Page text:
Then the way she held the meat of her leg in front of her mouth, allowing it flicker around like it was alive, only made the scene more savage. It was a rough one to watch.
Connecting the knife Zoe had in the tub with the one Alice later saw in her mother's hand stabbing herself sustained the feeling of unreality.
Alice didn't know what Zoe used to carve her leg meat, so it could only be connected if the two were merged in her psyche somehow.
All of the men, from Joseph to Robert to Luke and his father have something otherworldly about them. While the women represent maternal figures, the men (with the exception of Nathan) are more difficult to pinpoint.
Could it be because Alice and Zoe don't have a father figure?
Luke, who Alice wants to trust because he's a lawman, doesn't trust his father and believes him a part of the conspiracy covering up whatever the Peach family is doing. That shouldn't make sense given how long they've been working together, but when you toss in mental illness, it makes much more sense.
Robert's peculiar personality is a complete WTF. Dancing in the hospital is a bizarre one. But the hospital closing down and Zoe being its last patient makes sense. There will be no help for Zoe when she needs it.
Nothing about Luke waiting to shoot Robert until he went around the glass made sense unless he knew something we didn't such as the glass was bulletproof. Why not at least try shooting through it to save Nathan's life? Luke knew he couldn't take Robert to the station as his dad would merely release him again.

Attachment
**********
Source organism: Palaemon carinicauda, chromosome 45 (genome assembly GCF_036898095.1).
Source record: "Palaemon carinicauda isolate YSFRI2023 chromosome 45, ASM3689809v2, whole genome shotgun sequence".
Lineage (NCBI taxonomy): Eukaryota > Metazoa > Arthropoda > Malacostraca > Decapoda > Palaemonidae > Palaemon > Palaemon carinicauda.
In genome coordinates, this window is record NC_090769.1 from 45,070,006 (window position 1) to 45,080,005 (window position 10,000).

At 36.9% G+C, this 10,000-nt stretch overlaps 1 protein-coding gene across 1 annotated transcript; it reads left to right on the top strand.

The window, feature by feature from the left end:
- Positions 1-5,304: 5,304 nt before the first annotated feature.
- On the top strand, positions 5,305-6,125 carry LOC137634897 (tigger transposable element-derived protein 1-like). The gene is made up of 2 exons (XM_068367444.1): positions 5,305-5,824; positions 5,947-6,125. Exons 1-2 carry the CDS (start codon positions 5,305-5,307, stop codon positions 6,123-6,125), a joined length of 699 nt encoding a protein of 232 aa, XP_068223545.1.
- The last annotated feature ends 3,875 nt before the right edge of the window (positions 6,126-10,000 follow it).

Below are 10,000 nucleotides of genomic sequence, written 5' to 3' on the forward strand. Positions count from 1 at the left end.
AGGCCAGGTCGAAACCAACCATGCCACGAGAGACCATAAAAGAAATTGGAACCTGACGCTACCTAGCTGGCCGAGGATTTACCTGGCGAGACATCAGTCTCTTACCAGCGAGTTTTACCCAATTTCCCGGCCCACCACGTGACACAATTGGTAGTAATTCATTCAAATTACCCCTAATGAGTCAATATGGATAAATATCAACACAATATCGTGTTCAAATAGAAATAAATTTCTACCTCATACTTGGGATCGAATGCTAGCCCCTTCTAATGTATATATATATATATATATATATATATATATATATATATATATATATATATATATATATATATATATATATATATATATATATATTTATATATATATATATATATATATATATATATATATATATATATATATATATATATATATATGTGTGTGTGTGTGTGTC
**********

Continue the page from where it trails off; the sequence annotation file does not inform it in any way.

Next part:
I don't know why I'm worrying about Nathan since there are only a few more episodes, other than he was reintroduced during the hour and offed just as he provided some comic relief. I wish I considered Robert's dancing funny, but he's so evil I cannot.
We'll find out how much of what is really happening whereas the group split going into Channel Zero Season 3 Episode 4. That's not to say Alice and/or Zoe can't imagine a world where Louise and Luke continue to search for them in their schizophrenic minds, but if the sisters are upstairs, that means something, right?
Because Edie Peach made her move on Zoe. Or maybe Edie is taking Zoe away in Alice's mind just like their mother did when she was well, a long time ago. I honestly don't know, but I'm up for either story.
Zoe: Why are you dressed like it's the 1950s?
Edie: Because that's the last time I went shoppin' honey.
Edie, in her 1950s getup, is rather trendy and nifty in her way. Sure, she's forcing human flesh onto people, but mostly those who want (or need) it. She's offering a family and a seat at the table. Her loving arms probably aren't going to end up looking like those of other moms, but if you need the love, you need the love!
Or meat. You need the meat.
She might be right pissed to learn her husband was shot a few times after being such a kind sort.
So tell me, people, what kind of story do you want this to be? A deep dive into mental illness or just a kickass horror story? Do you think it might wind up being a combination of both?
What's behind the door? What kind of weird world is awaiting us? Can you even wait?
Did that "eat your leg" scene freak you the hell out?
How will Alice in Wonderland fit into the narrative? What about all the clues dropped along the way? What are "Ghost Mice"?
I have a lot of questions, do you have any answers for me?
You can watch Channel Zero online to get more information for your turn debating your viewpoint in the comments below. Let's talk it out!
Carissa Pavlica is the managing editor and a staff writer and critic for TV Fanatic. She's a member of the Critic's Choice Association, enjoys mentoring writers, conversing with cats, and passionately discussing the nuances of television and film with anyone who will listen. Follow her on Twitter and email her here at TV Fanatic.